• already worked on adaption of integrating technology into the traditional classroom. Inthis configuration the teacher mastered the adaption stage of classroom management. Theother configurations B and C were stuck in the earlier forms of integration thus capturinghow teachers will all be on different levels of integration during this process and needtime to collaborate and reach the final stages of technology integration.Success and Support for PBL and One-to-one Computing In regard to PBL and one-to-one computing many studies have created support tohelp teachers through the PBL and one-to-one computing process. Studies have beendone to not focus only on fears but solutions to common problems even training websiteswith advice have been created. For example, Ravitz, et al. (2004) created an onlineprofessional development to meet the needs of PBL teachers. The PBL online website/project had a section on designing the PBL project, online courses available to learn moretechnology, as well as course management, course expectations, time management, etc.Therefore, they created an online guidebook; although factually helpful it is missingexamples of how to create a project from scratch or example projects in every subject.Teachers want to see how to use the technology on a day-to-day basis, how to meet withother teachers and really collaborate, or even how to create content specific warm-ups orsamples projects for all content areas. In addition to a guidebook online preparation isprovided. They stress teachers are more willing to use one-to-one computing afterreceiving appropriate training. Therefore they suggest online preparation training isavailable in the form of five hours of training on their website. Shortcomings are evident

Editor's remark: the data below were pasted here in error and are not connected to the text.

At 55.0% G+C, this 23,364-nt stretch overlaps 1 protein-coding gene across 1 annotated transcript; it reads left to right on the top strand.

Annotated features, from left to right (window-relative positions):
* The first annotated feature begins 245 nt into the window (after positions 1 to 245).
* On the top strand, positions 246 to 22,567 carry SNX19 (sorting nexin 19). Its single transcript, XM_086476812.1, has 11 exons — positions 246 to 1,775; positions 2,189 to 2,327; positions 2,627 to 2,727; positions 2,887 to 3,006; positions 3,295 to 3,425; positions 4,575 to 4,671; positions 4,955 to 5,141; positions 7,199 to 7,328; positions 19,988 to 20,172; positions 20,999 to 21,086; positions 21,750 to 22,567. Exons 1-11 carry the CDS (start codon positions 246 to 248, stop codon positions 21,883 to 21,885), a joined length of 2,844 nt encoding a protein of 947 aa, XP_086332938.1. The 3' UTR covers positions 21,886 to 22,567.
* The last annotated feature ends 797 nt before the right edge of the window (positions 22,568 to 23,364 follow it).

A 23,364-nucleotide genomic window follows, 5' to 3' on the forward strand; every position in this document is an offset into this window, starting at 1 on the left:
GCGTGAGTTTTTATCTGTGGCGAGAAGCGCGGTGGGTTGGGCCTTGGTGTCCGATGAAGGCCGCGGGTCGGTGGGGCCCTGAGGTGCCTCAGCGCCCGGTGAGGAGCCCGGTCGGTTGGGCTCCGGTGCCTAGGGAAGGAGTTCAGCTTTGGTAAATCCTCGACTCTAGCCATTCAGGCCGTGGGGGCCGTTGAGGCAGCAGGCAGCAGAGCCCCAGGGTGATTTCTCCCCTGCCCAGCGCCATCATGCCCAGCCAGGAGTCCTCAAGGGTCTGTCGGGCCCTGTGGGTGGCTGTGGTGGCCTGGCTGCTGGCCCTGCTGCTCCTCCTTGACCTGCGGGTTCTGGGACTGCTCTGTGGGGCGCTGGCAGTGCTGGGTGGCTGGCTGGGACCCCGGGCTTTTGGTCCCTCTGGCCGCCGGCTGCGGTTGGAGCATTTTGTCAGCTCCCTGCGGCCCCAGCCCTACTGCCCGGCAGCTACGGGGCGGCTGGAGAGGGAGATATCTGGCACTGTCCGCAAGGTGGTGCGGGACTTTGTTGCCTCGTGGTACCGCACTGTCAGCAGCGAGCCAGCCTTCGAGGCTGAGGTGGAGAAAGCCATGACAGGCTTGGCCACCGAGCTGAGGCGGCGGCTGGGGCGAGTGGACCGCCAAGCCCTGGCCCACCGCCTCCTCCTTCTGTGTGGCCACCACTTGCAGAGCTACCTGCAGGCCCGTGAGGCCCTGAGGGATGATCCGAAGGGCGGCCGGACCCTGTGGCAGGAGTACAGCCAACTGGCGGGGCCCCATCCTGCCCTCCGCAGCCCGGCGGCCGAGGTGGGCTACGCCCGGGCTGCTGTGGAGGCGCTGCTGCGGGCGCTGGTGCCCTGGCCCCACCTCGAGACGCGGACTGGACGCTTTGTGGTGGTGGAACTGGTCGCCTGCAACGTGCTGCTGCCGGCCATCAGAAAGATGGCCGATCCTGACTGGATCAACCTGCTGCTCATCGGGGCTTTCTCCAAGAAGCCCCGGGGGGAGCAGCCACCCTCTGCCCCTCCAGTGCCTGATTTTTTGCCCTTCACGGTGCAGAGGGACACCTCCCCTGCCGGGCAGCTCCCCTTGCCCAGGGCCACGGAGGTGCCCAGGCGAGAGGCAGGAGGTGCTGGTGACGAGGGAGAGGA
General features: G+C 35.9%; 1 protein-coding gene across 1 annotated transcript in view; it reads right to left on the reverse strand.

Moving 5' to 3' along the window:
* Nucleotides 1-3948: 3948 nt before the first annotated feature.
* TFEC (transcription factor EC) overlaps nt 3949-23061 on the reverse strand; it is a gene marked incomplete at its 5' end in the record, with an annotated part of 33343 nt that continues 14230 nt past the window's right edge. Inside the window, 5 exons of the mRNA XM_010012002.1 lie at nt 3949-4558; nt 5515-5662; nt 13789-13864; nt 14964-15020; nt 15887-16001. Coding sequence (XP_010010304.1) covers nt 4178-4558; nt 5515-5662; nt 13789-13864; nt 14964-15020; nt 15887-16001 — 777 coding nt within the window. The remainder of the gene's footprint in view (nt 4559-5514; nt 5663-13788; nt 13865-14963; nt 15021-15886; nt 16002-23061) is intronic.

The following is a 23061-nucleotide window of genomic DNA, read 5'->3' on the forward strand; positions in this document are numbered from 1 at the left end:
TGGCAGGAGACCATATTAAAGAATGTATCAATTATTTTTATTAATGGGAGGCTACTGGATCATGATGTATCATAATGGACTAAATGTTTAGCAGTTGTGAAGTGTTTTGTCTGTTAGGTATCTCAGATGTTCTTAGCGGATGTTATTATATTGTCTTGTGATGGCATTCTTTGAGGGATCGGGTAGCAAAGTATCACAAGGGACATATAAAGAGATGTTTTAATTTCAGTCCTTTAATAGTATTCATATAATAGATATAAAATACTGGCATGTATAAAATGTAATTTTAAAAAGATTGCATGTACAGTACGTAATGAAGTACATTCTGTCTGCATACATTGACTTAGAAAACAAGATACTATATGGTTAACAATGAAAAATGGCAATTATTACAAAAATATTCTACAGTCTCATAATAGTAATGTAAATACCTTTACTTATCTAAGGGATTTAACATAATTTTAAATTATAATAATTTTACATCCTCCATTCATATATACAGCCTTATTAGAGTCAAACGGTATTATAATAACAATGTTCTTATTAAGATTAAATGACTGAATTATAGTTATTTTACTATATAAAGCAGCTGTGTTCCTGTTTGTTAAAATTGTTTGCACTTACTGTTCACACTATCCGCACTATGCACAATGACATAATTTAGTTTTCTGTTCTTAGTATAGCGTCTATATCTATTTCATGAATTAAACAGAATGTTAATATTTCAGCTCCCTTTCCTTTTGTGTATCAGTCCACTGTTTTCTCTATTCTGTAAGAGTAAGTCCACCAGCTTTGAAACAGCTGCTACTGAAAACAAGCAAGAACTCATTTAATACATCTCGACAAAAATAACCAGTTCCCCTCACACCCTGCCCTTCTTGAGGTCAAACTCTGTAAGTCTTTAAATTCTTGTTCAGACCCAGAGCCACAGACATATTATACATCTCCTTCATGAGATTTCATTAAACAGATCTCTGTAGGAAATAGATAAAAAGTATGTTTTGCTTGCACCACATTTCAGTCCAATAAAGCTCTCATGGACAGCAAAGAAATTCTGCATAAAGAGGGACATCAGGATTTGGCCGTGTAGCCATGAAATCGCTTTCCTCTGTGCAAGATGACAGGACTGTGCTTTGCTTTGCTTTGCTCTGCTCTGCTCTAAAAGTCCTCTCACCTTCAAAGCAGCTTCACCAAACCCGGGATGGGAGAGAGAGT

• though as it is left up to the teacher to take the ownership and collaborate with others andlearn how to use PBL and one-to-one computing at their site with others. Once again the journey of one-to-one computing can be a tough one as seen in thejourney of two seventh grade teachers becoming one-to-one computing proficient.However this study also suggest solutions. Garthwait and Wellner (2005) found teachersuccess depended on the role of the teacher changing. The traditional role of the teacherbeing the whole source of knowledge within the classroom is shattered once technologyis introduced. With one-to-one computing students have the world at their fingertips.Therefore the role of the teacher as an omniscient source of knowledge must beredefined? When the teacher becomes more of a coach there study found greater successin learning and with the PBL model in general. Garthwait and Wellner (2005) addressed that in order to have success in theenvironment of one-to-one computing the teacher must have solutions for logisticalproblems that occur. For example, the best time of day to even use the Internet as a resultof issues with network connections. There exists inequality in classrooms in regard tostudents’ familiarity and access to technology at home. During the study focusing on twoteachers using one-to-one computing. One teacher was more advanced with technologyusage and could focus on pedagogy problems. The other teacher in the study was boggeddown in technical problems. For example, in regard to using a shared printer, thissituation highlighted differences in teacher readiness in regard to technology. One teacherhad connectivity issues with even getting the printer connected. Whereas the secondteacher had no technical issues and instead had pedagogy problems in regard to what kindof projects he could assign to use the printers. Garthwait and Wellner come to the